Listen to this article

URBANA — Toni Cassano sat alone on the steps of her daughter’s Mahomet home for several minutes on Nov. 2, 2009, waiting for help just moments after finding her only daughter fatally stabbed.

Holly Cassano, 22, was supposed to have been at her mother’s home two streets away about 90 minutes earlier at 9 a.m. but didn’t show up. When Toni Cassano couldn’t reach her by phone, she drove to her daughter’s home and found the front door unlatched.

Just inside the front door she saw “red splotches all over the floor.”

“I thought it was fake blood from a Halloween party and she hadn’t cleaned it up,” Cassano said. “I walked through the house and went into her bedroom, still calling to her. I found her lying on the floor on her back, face up. I saw her naked with blood all over her and stab wounds. She had some clothing on but it had been moved around. I sat down beside her and put my hand on her leg.”

Asked by State’s Attorney Julia Rietz how Holly felt, her mother replied “very cold, very stiff.”

“I said a prayer to God, then called 911. I stayed inside just a few more minutes, then forced myself to go outside because I did not want to contaminate anything,” Cassano said.

Jurors and observers sniffled and wept quietly during the powerful testimony of the grieving mother Tuesday morning near the opening of the murder trial of Michael Henslick, 31, of Mahomet.

She was the fourth of 19 witnesses prosecutors may call to build their case that Henslick fatally stabbed his former neighbor and classmate in an “exceptionally brutal and heinous manner indicative of wanton cruelty.”

If the eight women and four men judging Henslick decide that the state proved beyond a reasonable doubt that he killed her and did so in that manner, Henslick faces natural life behind bars.

Opening statements

In opening statements, Rietz said Miss Cassano suffered from upwards of 60 stab wounds, some of them defensive. Trails of blood throughout her home suggested that the killer had also been injured.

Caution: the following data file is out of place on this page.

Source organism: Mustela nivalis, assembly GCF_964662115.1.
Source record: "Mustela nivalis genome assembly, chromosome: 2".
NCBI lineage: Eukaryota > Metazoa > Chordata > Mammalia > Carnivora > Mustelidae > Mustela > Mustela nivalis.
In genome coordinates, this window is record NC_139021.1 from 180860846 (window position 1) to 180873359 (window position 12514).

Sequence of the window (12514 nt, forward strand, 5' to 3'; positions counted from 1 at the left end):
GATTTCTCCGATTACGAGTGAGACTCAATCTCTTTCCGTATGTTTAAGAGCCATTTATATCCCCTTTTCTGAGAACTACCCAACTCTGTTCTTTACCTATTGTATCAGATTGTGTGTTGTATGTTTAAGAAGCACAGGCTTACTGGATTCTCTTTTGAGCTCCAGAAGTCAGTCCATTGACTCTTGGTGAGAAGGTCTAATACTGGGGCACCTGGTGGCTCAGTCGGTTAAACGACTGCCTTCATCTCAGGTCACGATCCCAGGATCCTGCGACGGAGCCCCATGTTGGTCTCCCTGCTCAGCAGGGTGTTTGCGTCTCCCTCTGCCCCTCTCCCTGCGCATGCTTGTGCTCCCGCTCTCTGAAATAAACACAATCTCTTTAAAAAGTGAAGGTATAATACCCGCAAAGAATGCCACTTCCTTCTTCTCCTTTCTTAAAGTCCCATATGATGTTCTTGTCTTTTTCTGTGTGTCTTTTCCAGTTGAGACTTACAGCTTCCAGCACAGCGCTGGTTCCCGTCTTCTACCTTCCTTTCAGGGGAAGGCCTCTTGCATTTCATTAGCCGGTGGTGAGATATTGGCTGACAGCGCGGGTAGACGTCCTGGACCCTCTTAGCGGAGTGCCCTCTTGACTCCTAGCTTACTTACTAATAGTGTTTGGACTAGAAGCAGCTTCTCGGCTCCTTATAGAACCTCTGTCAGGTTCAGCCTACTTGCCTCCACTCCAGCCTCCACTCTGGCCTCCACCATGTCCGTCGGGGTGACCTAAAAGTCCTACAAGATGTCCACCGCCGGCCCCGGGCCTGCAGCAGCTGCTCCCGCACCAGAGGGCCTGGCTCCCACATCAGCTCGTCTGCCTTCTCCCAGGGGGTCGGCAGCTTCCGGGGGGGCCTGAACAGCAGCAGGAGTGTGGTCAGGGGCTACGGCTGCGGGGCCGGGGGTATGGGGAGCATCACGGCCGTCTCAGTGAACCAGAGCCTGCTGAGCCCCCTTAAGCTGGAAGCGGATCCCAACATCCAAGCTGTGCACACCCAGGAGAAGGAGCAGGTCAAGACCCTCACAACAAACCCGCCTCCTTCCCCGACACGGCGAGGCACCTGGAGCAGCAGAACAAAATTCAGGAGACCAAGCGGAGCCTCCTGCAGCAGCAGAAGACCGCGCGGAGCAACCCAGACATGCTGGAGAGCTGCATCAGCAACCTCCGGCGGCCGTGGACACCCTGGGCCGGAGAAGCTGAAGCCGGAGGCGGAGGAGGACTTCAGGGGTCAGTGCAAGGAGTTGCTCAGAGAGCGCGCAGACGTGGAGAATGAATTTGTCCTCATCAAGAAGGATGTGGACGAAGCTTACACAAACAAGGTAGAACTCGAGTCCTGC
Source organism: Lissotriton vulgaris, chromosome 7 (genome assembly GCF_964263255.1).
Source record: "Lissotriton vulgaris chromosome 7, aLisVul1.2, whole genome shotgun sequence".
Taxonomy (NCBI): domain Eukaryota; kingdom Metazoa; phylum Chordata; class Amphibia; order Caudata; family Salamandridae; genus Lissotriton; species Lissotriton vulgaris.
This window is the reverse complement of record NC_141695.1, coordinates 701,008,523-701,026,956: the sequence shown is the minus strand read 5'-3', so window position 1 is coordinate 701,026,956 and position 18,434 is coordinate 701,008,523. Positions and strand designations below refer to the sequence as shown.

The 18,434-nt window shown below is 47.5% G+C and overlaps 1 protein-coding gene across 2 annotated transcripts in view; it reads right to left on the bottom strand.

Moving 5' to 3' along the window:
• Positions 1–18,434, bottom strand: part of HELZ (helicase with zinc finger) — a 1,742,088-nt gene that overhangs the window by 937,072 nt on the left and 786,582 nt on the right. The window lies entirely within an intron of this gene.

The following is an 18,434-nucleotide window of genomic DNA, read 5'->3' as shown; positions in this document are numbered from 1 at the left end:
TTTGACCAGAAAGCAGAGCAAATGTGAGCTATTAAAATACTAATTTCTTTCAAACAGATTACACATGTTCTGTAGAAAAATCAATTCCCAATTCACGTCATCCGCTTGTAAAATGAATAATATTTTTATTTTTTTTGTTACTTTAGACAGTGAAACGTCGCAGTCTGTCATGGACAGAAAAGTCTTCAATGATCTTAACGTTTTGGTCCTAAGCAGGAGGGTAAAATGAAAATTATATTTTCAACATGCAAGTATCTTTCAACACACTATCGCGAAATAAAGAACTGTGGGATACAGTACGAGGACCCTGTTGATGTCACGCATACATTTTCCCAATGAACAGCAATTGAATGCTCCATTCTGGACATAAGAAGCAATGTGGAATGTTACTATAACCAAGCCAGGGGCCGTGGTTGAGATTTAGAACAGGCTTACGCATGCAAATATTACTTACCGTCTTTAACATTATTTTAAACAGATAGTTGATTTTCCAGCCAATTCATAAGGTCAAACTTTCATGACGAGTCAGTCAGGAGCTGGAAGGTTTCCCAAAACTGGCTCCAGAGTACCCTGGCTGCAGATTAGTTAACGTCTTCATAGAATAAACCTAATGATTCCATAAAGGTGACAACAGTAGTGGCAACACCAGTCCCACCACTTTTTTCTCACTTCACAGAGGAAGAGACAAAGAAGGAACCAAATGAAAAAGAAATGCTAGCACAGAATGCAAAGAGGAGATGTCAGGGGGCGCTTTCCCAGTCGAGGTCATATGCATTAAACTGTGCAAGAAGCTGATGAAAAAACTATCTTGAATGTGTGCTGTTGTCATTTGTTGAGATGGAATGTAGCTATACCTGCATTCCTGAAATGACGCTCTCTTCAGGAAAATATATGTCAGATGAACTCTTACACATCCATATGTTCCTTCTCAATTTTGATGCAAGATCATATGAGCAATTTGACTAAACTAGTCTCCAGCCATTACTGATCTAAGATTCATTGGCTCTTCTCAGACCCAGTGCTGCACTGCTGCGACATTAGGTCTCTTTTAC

Rietz said the DNA from that blood was ultimately linked to Henslick.

“You will hear him in his own words initially deny, then ultimately admit” that he killed her, she said.

Rietz said Henslick knew Miss Cassano and went to her house to visit late on the night of Nov. 1 or early in the morning of Nov. 2.

“She was kind to him. They talked. He fell asleep,” she said. “At some point, he got a knife from the kitchen and with rage and jealousy, stabbed her repeatedly and sexually assaulted her on the floor.”

One of Henslick’s attorneys, First Assistant Public Defender Lindsey Yanchus, said her client was not Miss Cassano’s killer.

“This case is not simple. Pay attention to the leads not followed. Pay attention to the evidence not tested. Pay attention to assumptions made by law enforcement,” Yanchus said.

Opening-day witnesses

Prior to the dramatic testimony of Toni Cassano, the state had called Miss Cassano’s cousin, Amber Nakashian, close in age and in life to Holly.

Nakashian said she knew Henslick from having attended high school with him in Mahomet, as had Miss Cassano.

“We were friends and had a flirtation but nothing ever manifested from that,” she said.

After leaving the area in 2007, she and Henslick occasionally texted each other and spent time together when she returned to Mahomet to visit.

Nakashian said her boyfriend was driving her to Mahomet after the murder when she received a text from Henslick.

“He apologized and said he was sorry and he had heard about what happened to Holly and that there was a lot of commotion on our street,” she said. “He said she had been beaten or shot. I told him she had been stabbed to death and that I didn’t have any extra information.”

Nakashian said she didn’t tell sheriff’s investigators about the text in 2009 because “it didn’t seem relevant.” Following Henslick’s arrest in 2018, she shared the information with deputies.

Also testifying were two friends Miss Cassano worked with at Meijer, who said she got off between 10:30 and 10:45 p.m. on Nov. 1, 2009, and that was the last either of them saw her.

One of those friends, Blake Stahler Sears, said he did not know Henslick through Miss Cassano, but knew of him after her death from places she worked.

“I started working at TGI Friday’s in 2012. He would be at the same places I worked,” she said.

Protecting the crime scene